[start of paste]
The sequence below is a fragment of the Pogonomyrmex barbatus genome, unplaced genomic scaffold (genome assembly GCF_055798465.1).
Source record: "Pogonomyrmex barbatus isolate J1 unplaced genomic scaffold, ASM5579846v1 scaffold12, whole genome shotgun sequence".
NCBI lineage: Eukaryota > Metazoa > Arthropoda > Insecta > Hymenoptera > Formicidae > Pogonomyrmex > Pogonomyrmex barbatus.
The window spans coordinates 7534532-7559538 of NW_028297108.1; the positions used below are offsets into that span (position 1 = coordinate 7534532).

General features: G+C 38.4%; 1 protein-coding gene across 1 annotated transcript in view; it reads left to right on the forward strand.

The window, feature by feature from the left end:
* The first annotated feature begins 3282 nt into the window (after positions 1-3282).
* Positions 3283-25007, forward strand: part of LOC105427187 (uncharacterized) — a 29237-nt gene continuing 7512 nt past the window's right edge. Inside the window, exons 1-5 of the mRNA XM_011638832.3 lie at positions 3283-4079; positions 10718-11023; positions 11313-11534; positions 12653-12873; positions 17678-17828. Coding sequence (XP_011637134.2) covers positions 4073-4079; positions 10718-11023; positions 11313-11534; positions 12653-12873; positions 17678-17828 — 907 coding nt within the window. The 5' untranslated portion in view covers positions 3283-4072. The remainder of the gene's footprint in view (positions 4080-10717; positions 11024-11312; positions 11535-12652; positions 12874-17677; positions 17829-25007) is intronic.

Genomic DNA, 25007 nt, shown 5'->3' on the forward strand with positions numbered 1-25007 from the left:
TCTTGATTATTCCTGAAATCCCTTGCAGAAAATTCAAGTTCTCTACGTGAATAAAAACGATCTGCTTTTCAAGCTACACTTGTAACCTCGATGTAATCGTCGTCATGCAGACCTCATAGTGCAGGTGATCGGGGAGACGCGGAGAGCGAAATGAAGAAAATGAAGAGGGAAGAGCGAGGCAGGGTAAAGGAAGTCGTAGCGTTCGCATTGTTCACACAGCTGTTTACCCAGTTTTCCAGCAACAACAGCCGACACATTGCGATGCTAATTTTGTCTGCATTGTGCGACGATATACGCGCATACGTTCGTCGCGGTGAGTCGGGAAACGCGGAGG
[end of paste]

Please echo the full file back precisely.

The sequence below is a fragment of the Pogonomyrmex barbatus genome, unplaced genomic scaffold (genome assembly GCF_055798465.1).
Source record: "Pogonomyrmex barbatus isolate J1 unplaced genomic scaffold, ASM5579846v1 scaffold12, whole genome shotgun sequence".
NCBI lineage: Eukaryota > Metazoa > Arthropoda > Insecta > Hymenoptera > Formicidae > Pogonomyrmex > Pogonomyrmex barbatus.
The window spans coordinates 7534532-7559538 of NW_028297108.1; the positions used below are offsets into that span (position 1 = coordinate 7534532).

General features: G+C 38.4%; 1 protein-coding gene across 1 annotated transcript in view; it reads left to right on the forward strand.

The window, feature by feature from the left end:
* The first annotated feature begins 3282 nt into the window (after positions 1-3282).
* Positions 3283-25007, forward strand: part of LOC105427187 (uncharacterized) — a 29237-nt gene continuing 7512 nt past the window's right edge. Inside the window, exons 1-5 of the mRNA XM_011638832.3 lie at positions 3283-4079; positions 10718-11023; positions 11313-11534; positions 12653-12873; positions 17678-17828. Coding sequence (XP_011637134.2) covers positions 4073-4079; positions 10718-11023; positions 11313-11534; positions 12653-12873; positions 17678-17828 — 907 coding nt within the window. The 5' untranslated portion in view covers positions 3283-4072. The remainder of the gene's footprint in view (positions 4080-10717; positions 11024-11312; positions 11535-12652; positions 12874-17677; positions 17829-25007) is intronic.

Genomic DNA, 25007 nt, shown 5'->3' on the forward strand with positions numbered 1-25007 from the left:
TCTTGATTATTCCTGAAATCCCTTGCAGAAAATTCAAGTTCTCTACGTGAATAAAAACGATCTGCTTTTCAAGCTACACTTGTAACCTCGATGTAATCGTCGTCATGCAGACCTCATAGTGCAGGTGATCGGGGAGACGCGGAGAGCGAAATGAAGAAAATGAAGAGGGAAGAGCGAGGCAGGGTAAAGGAAGTCGTAGCGTTCGCATTGTTCACACAGCTGTTTACCCAGTTTTCCAGCAACAACAGCCGACACATTGCGATGCTAATTTTGTCTGCATTGTGCGACGATATACGCGCATACGTTCGTCGCGGTGAGTCGGGAAACGCGGAGG